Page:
- The Washington Times - Friday, November 1, 2002

Michael Jordan is inclined to look all of his 39-plus years at times after limiting his preseason to 61 minutes in three games.

His capacity to respond to the stink in Toronto provided the subtext to the Wizards-Celtics game in Tony Cheng's neighborhood last night.

His response was strong and purposeful: 21 points, five assists and four rebounds in 21 minutes.

Hold the athletic obituaries on Jordan. He is not playing on memories just yet.

It was Jordan who renewed the sagging spirits of the Wizards, who made plays on both ends of the floor, who set the energetic tone. It was Jordan who converted two free throw attempts, then stole the inbound pass and made a 20-footer with a hand in his face just before the halftime buzzer sounded.

The sequence staked the Wizards to an 18-point lead and took the fight out of the visitors. It was over right there, and it was over mostly because of Jordan. No, he can't lead a team the way he once did, and he is susceptible to longer bouts of inconsistency, but he is arrogant enough to think he still can be the difference. The Celtics are not about to argue the point.

Jordan claims to be trying to stay ahead of the doubts, as if he has something to prove. He has six NBA championship rings, plus the title of the best who ever has played the game. He has nothing to prove, just a deep need to fight what can't be won, and a conviction that this season, probably his last as a player in the NBA, can be something special.

Jordan is up against the eternally undefeated Father Time, the last word in professional sports. Jordan's limitations are more obvious on some nights than others. He missed a breakaway dunk attempt, two free throw attempts and committed a turnover in the waning minutes of the ugly contest in Toronto. Then he went to the bench in the final seconds, the game lost.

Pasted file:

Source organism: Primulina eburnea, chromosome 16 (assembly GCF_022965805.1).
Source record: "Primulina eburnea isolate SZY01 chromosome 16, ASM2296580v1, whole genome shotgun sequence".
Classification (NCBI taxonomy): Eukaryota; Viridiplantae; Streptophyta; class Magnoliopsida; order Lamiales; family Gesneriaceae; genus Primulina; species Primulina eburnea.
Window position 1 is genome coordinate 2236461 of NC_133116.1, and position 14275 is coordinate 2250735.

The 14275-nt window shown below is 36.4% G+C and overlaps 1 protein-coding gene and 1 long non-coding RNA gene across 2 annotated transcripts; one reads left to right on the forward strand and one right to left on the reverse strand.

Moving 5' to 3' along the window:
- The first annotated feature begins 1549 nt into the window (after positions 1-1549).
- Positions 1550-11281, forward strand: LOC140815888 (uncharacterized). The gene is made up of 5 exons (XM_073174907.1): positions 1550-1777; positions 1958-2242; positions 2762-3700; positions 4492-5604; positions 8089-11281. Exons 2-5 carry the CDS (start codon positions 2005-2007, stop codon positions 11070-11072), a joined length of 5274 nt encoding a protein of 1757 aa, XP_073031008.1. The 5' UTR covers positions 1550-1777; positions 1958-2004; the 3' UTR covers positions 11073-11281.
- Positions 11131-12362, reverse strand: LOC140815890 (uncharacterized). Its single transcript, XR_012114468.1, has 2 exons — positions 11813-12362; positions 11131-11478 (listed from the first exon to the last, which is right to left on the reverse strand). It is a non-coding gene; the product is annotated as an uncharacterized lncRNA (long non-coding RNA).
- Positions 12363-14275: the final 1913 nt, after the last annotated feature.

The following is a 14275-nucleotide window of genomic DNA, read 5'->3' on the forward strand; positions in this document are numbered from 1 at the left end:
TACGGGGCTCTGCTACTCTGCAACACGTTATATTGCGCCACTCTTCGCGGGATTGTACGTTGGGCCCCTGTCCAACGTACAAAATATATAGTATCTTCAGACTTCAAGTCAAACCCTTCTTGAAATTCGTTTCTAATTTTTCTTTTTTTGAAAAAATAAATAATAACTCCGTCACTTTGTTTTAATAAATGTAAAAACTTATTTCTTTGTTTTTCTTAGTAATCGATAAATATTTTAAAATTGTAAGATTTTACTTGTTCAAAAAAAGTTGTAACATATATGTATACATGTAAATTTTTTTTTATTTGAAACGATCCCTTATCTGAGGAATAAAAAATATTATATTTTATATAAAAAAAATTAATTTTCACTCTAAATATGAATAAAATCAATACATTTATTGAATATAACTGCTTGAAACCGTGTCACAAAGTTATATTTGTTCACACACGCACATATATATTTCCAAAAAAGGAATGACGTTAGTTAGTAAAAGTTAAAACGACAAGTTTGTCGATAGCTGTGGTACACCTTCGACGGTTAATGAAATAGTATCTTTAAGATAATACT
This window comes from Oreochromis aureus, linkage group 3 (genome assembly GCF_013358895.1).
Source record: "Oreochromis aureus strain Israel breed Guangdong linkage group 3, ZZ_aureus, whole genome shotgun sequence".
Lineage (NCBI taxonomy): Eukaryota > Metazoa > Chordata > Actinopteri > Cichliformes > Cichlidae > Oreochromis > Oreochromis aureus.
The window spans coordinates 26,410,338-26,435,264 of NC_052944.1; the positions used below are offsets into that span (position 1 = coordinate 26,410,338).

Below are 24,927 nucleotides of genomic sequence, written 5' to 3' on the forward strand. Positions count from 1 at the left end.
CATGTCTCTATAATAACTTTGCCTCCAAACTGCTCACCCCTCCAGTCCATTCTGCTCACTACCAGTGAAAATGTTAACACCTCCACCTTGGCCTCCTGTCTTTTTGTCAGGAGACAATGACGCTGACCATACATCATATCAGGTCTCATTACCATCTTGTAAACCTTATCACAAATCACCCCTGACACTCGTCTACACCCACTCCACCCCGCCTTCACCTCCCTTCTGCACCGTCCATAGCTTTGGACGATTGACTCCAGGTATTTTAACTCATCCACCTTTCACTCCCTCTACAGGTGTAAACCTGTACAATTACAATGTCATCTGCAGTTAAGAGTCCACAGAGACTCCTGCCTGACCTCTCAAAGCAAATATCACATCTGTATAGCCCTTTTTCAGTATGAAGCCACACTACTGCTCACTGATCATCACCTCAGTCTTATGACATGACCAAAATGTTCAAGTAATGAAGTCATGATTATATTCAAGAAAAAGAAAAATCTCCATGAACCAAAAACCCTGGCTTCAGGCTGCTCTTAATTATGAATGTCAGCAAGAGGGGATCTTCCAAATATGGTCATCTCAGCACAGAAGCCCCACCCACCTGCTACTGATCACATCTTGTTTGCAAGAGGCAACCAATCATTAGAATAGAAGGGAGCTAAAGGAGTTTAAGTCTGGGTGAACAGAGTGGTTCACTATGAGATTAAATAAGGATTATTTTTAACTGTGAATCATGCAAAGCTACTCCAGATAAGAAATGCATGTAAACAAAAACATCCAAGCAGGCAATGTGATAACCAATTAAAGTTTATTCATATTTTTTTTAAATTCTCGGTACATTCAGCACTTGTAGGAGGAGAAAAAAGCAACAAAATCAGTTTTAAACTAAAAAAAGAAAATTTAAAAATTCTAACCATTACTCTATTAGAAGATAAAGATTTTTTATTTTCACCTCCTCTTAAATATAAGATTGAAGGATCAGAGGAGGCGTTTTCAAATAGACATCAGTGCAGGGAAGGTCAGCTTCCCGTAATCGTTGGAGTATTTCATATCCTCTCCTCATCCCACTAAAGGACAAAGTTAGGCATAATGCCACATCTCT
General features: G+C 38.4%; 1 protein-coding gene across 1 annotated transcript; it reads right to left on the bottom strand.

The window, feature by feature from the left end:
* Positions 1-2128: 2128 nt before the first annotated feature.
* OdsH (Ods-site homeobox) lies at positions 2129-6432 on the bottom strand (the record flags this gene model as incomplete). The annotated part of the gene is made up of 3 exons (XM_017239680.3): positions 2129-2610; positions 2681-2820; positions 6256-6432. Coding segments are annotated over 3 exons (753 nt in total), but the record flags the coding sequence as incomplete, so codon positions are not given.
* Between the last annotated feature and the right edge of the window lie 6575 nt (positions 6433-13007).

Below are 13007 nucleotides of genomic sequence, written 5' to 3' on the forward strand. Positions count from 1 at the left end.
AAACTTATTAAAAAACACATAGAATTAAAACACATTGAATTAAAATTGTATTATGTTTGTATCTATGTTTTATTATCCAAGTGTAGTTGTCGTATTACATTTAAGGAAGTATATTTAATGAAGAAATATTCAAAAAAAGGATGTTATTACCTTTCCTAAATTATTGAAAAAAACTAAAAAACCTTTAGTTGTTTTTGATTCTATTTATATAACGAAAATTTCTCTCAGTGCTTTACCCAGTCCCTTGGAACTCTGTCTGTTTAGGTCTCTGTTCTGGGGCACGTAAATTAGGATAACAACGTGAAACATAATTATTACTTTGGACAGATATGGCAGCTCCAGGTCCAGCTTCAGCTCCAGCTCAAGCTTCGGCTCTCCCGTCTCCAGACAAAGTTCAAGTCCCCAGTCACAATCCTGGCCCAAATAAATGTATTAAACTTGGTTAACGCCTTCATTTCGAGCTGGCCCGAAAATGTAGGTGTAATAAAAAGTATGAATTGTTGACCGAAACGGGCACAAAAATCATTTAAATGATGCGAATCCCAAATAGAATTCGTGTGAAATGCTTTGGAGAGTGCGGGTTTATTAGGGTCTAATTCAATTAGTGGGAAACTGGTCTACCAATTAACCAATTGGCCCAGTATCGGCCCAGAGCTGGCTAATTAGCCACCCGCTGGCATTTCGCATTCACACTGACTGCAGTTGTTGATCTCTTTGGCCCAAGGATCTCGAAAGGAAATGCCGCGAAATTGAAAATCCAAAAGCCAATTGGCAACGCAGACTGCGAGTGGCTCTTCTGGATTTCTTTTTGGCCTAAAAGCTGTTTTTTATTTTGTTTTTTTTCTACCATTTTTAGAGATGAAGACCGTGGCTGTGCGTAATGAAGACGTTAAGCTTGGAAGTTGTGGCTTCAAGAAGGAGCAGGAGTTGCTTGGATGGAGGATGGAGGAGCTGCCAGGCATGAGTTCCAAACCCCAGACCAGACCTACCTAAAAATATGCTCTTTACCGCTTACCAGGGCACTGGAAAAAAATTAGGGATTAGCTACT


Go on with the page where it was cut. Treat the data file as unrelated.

Jordan missed a breakaway dunk attempt in the NBA All-Star Game in Philadelphia last season, a telling sign of the deterioration in progress. Old legs are funny. Do you work them or rest them? Is there a price of failure either way? Jordan was far ahead of his conditioning pace at this time last year. Jordan dumped 41 points on the Nets in a preseason game last season, including a dunk shot in traffic.

Jordan is not apt to respond well to the concessions already in place. He is coming off the bench, allowing his minutes to be reduced. This is in response to his physical breakdown last season. This is not likely to hold if the Wizards falter in the first month of the season.

The player-coach dynamic between Jordan and Doug Collins is the oddest in the NBA. Jordan hired Collins before he came out of retirement the second time and remains, in effect, the de facto boss of the franchise. Jordan takes orders from Collins only as long as he endorses them. Playing time is a negotiable item between the two, sometimes subject to discussion on a quarter-to-quarter basis.

Collins finesses the circumstances as well as can be expected. His desire to win each game on the schedule is tempered by a desire to have Jordan available all season. Jordan is listening for now, beating back his competitive urges while trying to pace himself for the long haul.

The agreement has been forged with a playoff berth in mind, assuming there is a playoff berth for a franchise that has not earned one since 1997. The initial two offerings, one on the road and one at home, only confirm the tenuous nature of the NBA.

Collins and Jordan danced with the playing-time issue at the outset last season. A sense of desperation soon trumped their best intentions after a 2-9 start by the Wizards. The team's personnel is stronger this season, the net result uncertain.

Jordan is anchored to the floor and ever dependent on the pull-up jump shot. Even after he regains his legs, his ability to impose his will on the proceedings is a dwindling proposition. He is the reluctant role player who is only Air Jordan in honor of his past.

So who is he now? Where is he in his decline? How much does he have left in his 39-year-old body? There was one answer in Toronto, another answer on Fun Street.

It is all on him to find what works best for both him and the team.

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